In Cleveland news today, Mayor Jackson's comments on the Medical Mart and improving Cleveland's schools. His comments are covered in an article on Newsnet5's website. He explains why he feels the Med Mart will bring on a spin off in manufacturing jobs. Again, I don't think any of us were questioning the positives of a Med Mart, just how it was going to be funded. Peace Out - 3C
Monday, August 27, 2007
For now, the Ohio Hub plan promises to hook us up with high speed rail to places like Detroit and Columbus and Pittsburgh and Buffalo. Ohio is of course not the only state vying for Federal money for high speed train routes. I found this article interesting; it talks about the proposed Atlanta to Chattanooga rail route. They seem to be in the same holding pattern we are in Ohio: they have the money for the environmental study and then plan on being ready to apply for the Federal money when it becomes available.
What makes so much sense to me: once The Hub is in place, we can work on connecting the entire country with viable high speed train service. How can this not help our economy?
Here is another article, this one about light rail in Washington D.C. A Purple Line was proposed to add to DC's Metro system; one comment in the article is that it's harder to get monies for hard rail lines but light rail is easier......they are still not sure the Purple Line will move ahead. Read it for yourself...I plan on ferreting out all the articles I can find on a continual basis so we can see what others are doing in addition to our own progress on the Three C Corridor Plan.
I hate when this happens, but for some reason The Post article won't link here...they may be working on a new page location for it on their site. I'll check back in the morning and see if it has landed somewhere else on the site. Peace Out - 3C
Okay, here is an excerpt, in case the article enters the Bermuda Triangle:
"....The Federal Transit Administration, which helped sink plans for a tunnel through Tysons Corner and is demanding further cost accounting for the proposed Metro line through Dulles International Airport, will likewise dictate what any new transit line through suburban Maryland would look like and when -- or whether -- there will be money to build it.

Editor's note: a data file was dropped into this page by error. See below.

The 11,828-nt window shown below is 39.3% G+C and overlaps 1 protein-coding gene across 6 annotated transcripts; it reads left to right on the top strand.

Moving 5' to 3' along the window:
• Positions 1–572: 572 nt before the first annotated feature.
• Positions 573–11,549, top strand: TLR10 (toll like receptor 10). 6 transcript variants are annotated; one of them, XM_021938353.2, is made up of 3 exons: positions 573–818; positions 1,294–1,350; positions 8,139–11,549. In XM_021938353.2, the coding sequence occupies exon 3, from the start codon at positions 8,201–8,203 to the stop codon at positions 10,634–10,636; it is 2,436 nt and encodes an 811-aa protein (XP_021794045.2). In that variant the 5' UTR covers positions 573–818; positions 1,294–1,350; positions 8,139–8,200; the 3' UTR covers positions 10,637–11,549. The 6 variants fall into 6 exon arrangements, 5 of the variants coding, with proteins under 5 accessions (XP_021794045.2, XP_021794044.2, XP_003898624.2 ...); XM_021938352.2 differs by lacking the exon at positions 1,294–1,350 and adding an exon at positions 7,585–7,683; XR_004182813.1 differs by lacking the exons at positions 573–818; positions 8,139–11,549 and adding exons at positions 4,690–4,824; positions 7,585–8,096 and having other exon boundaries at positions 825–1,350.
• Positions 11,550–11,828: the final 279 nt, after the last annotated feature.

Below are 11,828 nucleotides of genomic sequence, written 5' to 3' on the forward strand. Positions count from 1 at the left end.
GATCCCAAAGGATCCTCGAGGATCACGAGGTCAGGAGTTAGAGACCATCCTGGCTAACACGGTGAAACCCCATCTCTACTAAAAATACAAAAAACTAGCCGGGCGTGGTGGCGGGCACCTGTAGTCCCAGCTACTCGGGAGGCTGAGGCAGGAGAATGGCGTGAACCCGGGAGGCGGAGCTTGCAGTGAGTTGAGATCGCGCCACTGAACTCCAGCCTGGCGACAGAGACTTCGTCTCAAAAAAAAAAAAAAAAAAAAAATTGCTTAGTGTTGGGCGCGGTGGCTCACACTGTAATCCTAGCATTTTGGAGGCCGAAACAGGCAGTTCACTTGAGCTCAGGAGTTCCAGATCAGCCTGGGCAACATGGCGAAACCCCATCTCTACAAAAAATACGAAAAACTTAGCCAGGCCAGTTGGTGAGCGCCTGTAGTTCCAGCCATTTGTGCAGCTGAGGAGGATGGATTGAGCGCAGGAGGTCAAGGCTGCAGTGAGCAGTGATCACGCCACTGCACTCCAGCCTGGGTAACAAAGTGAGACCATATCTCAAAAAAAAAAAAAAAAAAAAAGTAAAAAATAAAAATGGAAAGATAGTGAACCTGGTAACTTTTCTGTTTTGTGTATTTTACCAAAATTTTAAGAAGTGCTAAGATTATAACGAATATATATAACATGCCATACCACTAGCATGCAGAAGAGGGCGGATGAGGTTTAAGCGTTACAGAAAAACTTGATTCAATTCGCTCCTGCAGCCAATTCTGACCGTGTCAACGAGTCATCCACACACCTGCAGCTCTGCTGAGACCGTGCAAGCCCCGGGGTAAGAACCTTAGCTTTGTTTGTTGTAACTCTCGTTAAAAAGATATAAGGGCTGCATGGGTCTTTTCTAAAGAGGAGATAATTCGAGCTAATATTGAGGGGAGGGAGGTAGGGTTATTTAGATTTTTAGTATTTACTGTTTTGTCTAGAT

"It's the driving force behind the planning process," Maryland Transportation Secretary John D. Porcari said of the competition for federal money. "You can have the best conceived transit project in the world, and it's not going forward if it doesn't qualify for federal funding."
Toward that end, Porcari delayed consideration of the Purple Line for another year after deciding that the rider estimates were too crude to impress the federal officials in charge of doling out critical funding. Analysts are now recalculating ridership predictions using more sophisticated forecasting models.
Concerns about federal guidelines also led local officials to quickly rule out heavy rail -- the type of trains used on Metro -- in favor of slower, but far cheaper, light-rail trains or express buses. State officials have also rejected calls to run the line under the popular Capital Crescent Trail, saying it would be too expensive without saving travel time -- another effort to satisfy federal criteria.
The concessions show just how focused planners are on pleasing officials at the federal agency. ..." (written by Katherine Shaver and Amy Gardner of The Post)